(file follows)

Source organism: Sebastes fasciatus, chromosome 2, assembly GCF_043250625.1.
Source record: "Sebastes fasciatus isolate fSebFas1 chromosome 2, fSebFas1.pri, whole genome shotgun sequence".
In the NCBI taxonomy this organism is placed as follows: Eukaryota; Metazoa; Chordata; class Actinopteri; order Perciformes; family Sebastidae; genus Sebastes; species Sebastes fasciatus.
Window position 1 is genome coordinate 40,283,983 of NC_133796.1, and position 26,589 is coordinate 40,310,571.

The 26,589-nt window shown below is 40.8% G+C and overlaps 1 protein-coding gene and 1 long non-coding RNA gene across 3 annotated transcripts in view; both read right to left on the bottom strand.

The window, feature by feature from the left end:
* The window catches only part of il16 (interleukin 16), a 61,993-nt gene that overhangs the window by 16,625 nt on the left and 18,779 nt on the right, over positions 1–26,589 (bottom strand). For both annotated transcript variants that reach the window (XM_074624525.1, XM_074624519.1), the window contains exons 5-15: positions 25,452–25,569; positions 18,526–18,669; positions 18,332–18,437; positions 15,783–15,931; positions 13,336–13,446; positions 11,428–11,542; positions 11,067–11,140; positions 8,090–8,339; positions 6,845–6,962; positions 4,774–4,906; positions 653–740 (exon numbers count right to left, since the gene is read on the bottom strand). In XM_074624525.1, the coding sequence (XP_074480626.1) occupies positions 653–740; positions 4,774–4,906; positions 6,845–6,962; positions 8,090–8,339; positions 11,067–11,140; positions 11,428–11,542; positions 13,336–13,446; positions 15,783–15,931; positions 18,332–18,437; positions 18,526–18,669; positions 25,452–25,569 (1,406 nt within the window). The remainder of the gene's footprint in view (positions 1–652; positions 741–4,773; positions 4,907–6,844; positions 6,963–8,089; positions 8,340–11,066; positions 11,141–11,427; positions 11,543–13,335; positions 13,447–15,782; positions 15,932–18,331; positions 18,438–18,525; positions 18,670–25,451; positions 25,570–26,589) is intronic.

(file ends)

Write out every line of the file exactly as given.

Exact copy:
Source organism: Sebastes fasciatus, chromosome 2, assembly GCF_043250625.1.
Source record: "Sebastes fasciatus isolate fSebFas1 chromosome 2, fSebFas1.pri, whole genome shotgun sequence".
In the NCBI taxonomy this organism is placed as follows: Eukaryota; Metazoa; Chordata; class Actinopteri; order Perciformes; family Sebastidae; genus Sebastes; species Sebastes fasciatus.
Window position 1 is genome coordinate 40,283,983 of NC_133796.1, and position 26,589 is coordinate 40,310,571.

The 26,589-nt window shown below is 40.8% G+C and overlaps 1 protein-coding gene and 1 long non-coding RNA gene across 3 annotated transcripts in view; both read right to left on the bottom strand.

The window, feature by feature from the left end:
* The window catches only part of il16 (interleukin 16), a 61,993-nt gene that overhangs the window by 16,625 nt on the left and 18,779 nt on the right, over positions 1–26,589 (bottom strand). For both annotated transcript variants that reach the window (XM_074624525.1, XM_074624519.1), the window contains exons 5-15: positions 25,452–25,569; positions 18,526–18,669; positions 18,332–18,437; positions 15,783–15,931; positions 13,336–13,446; positions 11,428–11,542; positions 11,067–11,140; positions 8,090–8,339; positions 6,845–6,962; positions 4,774–4,906; positions 653–740 (exon numbers count right to left, since the gene is read on the bottom strand). In XM_074624525.1, the coding sequence (XP_074480626.1) occupies positions 653–740; positions 4,774–4,906; positions 6,845–6,962; positions 8,090–8,339; positions 11,067–11,140; positions 11,428–11,542; positions 13,336–13,446; positions 15,783–15,931; positions 18,332–18,437; positions 18,526–18,669; positions 25,452–25,569 (1,406 nt within the window). The remainder of the gene's footprint in view (positions 1–652; positions 741–4,773; positions 4,907–6,844; positions 6,963–8,089; positions 8,340–11,066; positions 11,141–11,427; positions 11,543–13,335; positions 13,447–15,782; positions 15,932–18,331; positions 18,438–18,525; positions 18,670–25,451; positions 25,570–26,589) is intronic.